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We set out to understand the visual attention and perception of virtual humans in individuals vulnerable to paranoia in a VR eye-tracking study. In a factorial between-groups design, 122 individuals with elevated paranoia experienced a virtual lift ride with virtual humans that varied in facial animation (static or animated) and expression (neutral or positive). Facial animation (p = 0.053) led to a significant reduction in co-presence. Positive expressions (p-adj = 0.046) significantly decreased the visual attention to virtual humans when their faces were static. Our results indicate that virtual human programming could influence user perception and visual behaviours for people with mistrust.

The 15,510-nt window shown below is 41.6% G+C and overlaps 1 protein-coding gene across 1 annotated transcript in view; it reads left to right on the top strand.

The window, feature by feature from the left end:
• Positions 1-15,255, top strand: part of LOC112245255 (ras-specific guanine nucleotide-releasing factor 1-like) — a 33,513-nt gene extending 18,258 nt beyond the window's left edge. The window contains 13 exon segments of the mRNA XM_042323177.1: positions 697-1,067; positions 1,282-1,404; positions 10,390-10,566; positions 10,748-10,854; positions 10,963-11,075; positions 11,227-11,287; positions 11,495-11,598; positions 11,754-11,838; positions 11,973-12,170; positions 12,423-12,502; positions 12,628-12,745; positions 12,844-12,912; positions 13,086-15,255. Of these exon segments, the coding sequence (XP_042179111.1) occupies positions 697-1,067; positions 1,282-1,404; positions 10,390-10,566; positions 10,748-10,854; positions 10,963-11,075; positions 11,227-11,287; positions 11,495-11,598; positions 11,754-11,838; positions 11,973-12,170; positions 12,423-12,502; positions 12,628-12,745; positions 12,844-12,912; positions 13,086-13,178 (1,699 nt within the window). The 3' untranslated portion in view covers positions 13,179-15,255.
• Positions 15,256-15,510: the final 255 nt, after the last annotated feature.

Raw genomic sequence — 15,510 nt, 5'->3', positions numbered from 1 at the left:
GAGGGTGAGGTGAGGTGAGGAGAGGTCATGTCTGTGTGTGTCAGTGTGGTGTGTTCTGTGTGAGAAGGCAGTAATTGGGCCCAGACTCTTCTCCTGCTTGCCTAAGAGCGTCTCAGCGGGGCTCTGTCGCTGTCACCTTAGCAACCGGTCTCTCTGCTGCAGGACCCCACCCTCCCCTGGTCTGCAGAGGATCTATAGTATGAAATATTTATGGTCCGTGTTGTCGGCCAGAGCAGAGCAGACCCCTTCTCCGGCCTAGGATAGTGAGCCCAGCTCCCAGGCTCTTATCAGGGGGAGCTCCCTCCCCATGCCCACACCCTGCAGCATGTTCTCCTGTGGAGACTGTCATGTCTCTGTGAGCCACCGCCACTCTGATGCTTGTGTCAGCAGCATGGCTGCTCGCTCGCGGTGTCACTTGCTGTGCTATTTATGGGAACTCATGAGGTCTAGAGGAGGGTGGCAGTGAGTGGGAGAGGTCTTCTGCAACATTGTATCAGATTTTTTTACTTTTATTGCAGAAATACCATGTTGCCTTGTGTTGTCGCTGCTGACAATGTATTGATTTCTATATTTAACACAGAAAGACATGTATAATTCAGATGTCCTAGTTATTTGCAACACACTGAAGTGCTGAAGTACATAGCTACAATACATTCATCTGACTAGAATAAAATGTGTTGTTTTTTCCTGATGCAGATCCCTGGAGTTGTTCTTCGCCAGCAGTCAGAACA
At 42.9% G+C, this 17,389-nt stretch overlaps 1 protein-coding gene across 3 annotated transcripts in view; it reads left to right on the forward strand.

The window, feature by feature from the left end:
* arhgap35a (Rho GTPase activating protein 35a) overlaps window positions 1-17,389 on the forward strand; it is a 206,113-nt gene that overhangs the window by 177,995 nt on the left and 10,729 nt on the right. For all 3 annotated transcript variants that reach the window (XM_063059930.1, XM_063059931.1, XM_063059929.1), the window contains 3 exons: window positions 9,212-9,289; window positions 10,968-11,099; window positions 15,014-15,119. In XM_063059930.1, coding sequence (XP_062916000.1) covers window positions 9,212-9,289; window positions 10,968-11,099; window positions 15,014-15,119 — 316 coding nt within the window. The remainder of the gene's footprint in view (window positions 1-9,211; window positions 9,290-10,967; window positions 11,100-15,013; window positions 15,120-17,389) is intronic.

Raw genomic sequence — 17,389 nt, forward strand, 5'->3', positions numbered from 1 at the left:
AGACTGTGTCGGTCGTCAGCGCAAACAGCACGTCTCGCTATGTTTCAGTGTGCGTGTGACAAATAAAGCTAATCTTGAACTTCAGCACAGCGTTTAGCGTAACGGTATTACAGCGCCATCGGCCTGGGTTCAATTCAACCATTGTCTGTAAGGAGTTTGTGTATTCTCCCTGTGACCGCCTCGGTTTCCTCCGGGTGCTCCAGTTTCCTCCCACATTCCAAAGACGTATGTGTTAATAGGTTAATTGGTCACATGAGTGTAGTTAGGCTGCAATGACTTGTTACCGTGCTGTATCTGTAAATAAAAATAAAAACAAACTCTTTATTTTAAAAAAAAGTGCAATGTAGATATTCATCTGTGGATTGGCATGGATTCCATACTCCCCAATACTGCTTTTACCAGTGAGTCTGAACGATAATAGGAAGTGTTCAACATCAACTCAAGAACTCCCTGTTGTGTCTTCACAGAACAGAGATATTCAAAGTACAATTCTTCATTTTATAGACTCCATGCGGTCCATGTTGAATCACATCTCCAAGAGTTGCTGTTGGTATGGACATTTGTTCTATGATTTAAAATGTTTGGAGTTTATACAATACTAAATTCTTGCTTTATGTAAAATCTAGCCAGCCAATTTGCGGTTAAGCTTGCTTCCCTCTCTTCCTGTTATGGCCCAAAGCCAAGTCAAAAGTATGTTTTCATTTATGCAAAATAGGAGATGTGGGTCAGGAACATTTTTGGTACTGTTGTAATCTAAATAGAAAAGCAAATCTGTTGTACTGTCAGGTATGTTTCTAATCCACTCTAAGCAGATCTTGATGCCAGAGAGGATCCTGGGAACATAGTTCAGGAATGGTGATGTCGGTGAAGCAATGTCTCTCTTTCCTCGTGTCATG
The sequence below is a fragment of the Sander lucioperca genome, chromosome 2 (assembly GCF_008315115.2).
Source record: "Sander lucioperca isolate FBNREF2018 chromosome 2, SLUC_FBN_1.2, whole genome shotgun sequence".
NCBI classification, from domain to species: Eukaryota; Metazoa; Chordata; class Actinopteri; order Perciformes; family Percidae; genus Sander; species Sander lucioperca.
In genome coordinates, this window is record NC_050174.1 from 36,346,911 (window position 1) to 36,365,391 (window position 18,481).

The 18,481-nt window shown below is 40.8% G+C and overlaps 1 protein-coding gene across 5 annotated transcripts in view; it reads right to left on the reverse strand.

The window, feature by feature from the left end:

Original publication




Conference paper

Publication Date



891 - 892